Chapter 11: Information
An ad-writer, to have a chance at success, must gain full information on his subject. The library of an advertising agency should have books on every line that calls for research. A painstaking advertising man will often read for weeks on some problem which comes up. Perhaps in many volumes he will find few facts to use. But some one fact may be the keystone of success. This writer has just completed an enormous amount of reading, medical and otherwise, on coffee. This is to advertise a coffee without caffeine. One scientific article out of a thousand perused gave the keynote for that campaign. It was the fact that caffeine stimulation comes two hours after drinking. So the immediate bracing effects which people seek from coffee do not come from the caffeine. Removing caffeine does not remove the kick. It does not modify coffee’s delights, for caffeine is tasteless and odorless.
Caffeineless coffee has been advertised for years. People regarded it like near-beer. Only through weeks of reading did we find a way to put it in another light. To advertise a tooth paste this writer has also read many volumes of scientific matter dry as dust. But in the middle of one volume he found the idea which has helped make millions for that tooth paste maker. And has made this campaign one of the sensations of advertising. Genius is the art of taking pains.
The advertising man who spares the midnight oil will never get very far. Before advertising a food product, 130 men were employed for weeks to interview all classes of consumers. On another line, letters were sent to 12,000 physicians. Questionnaires are often mailed to tens of thousands of men and women to get the viewpoint of consumers. A $25,000-a-year man, before advertising outfits for acetylene gas, spent weeks in going from farm to farm. Another man did that on a tractor.
Before advertising a shaving cream, one thousand men were asked to state what they most desired in a shaving soap. Called on to advertise pork and beans, a canvass was made of some thousands of homes. Theretofore all pork and bean advertising has been based on “Buy my brand.” That canvass showed that only 4 percent of the people used any canned pork and beans. Ninety six percent baked their beans at home. The problem was not to sell a particular brand. Any such attempt appealed to only four percent. The right appeal was to win the people away from home-baked beans.
The advertising, which without that knowledge must have failed, proved a great success. A canvas is made, not only of homes, but of dealers. Competition is measured up. Every advertiser of a similar product is written for his literature and claims. Thus we start with exact information on all that our rivals are doing. Clipping bureaus are patronized, so that everything printed on our subject comes to the man who writes ads. Every comment which comes from consumers or dealers goes to this man’s desk.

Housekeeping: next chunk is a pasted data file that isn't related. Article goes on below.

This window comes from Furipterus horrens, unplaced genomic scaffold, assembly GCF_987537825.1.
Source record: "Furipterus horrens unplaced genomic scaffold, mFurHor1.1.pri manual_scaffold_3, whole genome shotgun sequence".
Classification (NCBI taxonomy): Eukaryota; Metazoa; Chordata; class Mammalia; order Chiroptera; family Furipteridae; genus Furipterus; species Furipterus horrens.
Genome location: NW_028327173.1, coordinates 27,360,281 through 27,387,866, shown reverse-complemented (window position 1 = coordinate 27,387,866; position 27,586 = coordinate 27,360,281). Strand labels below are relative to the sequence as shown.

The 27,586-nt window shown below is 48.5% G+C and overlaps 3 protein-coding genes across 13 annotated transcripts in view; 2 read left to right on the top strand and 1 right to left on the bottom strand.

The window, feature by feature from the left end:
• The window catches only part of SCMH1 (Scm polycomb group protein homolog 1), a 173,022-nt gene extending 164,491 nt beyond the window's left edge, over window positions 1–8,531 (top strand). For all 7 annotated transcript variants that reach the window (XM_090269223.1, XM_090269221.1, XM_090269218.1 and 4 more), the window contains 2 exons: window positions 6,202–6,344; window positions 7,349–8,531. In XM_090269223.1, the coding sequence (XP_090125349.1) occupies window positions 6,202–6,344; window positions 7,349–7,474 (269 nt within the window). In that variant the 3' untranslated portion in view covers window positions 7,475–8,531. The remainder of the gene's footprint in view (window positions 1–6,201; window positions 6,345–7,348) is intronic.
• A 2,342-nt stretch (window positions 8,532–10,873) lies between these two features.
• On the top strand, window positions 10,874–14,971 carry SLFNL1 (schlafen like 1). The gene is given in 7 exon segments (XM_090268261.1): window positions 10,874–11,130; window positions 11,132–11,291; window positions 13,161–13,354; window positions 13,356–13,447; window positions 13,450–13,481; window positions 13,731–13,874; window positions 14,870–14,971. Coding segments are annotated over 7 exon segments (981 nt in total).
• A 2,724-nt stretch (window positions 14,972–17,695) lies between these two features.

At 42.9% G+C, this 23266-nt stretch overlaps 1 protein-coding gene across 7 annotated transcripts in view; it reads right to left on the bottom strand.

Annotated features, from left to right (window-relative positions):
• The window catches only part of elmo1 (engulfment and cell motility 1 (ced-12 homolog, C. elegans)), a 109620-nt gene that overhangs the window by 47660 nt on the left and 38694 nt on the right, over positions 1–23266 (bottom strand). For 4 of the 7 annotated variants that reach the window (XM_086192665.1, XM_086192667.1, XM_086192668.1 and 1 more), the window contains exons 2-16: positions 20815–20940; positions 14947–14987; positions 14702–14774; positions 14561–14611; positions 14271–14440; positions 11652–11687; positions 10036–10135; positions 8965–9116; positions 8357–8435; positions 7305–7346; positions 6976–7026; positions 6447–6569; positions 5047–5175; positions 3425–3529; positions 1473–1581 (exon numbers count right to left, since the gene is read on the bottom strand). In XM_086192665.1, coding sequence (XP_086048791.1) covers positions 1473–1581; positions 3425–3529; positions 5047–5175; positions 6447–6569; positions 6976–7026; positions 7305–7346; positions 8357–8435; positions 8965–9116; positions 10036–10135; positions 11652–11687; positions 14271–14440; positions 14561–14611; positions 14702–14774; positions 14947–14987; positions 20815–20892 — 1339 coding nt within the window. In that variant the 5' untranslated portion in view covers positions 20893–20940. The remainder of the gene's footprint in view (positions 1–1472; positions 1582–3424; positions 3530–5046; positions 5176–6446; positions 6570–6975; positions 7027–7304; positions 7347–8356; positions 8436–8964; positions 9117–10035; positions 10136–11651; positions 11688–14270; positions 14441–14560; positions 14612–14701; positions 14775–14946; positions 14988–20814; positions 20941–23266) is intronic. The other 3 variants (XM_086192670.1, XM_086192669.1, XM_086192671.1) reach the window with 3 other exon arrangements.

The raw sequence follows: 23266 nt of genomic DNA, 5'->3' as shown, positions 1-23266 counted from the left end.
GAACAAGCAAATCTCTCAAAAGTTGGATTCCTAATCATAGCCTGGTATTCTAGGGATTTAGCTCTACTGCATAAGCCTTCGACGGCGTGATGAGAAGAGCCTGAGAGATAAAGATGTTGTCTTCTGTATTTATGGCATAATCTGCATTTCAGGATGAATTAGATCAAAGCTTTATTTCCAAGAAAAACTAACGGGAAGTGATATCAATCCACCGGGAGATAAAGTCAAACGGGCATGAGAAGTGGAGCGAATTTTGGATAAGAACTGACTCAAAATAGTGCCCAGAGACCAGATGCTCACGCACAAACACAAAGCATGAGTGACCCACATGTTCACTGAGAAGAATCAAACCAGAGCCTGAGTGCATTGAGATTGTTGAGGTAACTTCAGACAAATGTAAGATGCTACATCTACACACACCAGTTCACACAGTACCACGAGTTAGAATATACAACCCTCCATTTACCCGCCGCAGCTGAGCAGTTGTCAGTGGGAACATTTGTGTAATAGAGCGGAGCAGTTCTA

It is often necessary in a line to learn the total expenditure. We must learn what a user spends a year, else we shall not know if users are worth the cost of getting. We must learn the total consumption, else we may overspend. We must learn the percentage of readers to whom our product appeals. We must often gather this data on classes. The percentage may differ on farms and in cities. The cost of advertising largely depends on the percentage of waste circulation. Thus an advertising campaign is usually preceded by a very large volume of data. Even an experimental campaign, for effective experiments cost a great deal of work and time. Often chemists are employed to prove or disprove doubtful claims.
An advertiser, in all good faith, makes an impressive assertion. If it is true, it will form a big factor in advertising. If untrue, it may prove a boomerang. And it may bar our ads from good mediums. It is remarkable how often a maker proves wrong on assertions he had made for years. Impressive claims are made far more impressive by making them exact. So, many experiments are made to get the actual figures. For instance, a certain drink is known to have a large food value.
That simple assertion is not very convincing. So we send the drink to the laboratory and find that its food value is 425 calories per pint. One pint is equal to six eggs in calories of nutriment. That claim makes a great impression. In every line involving scientific details a censor is appointed. The ad-writer, however well informed, may draw wrong inferences from facts. So an authority passes on every advertisement. The uninformed would be staggered to know the amount of work involved in a single ad. Weeks of work sometimes. The ad seems so simple, and it must be simple to appeal to simple people. But back of that ad may lie reams of data, volumes of information, months of research. So this is no lazy mans field.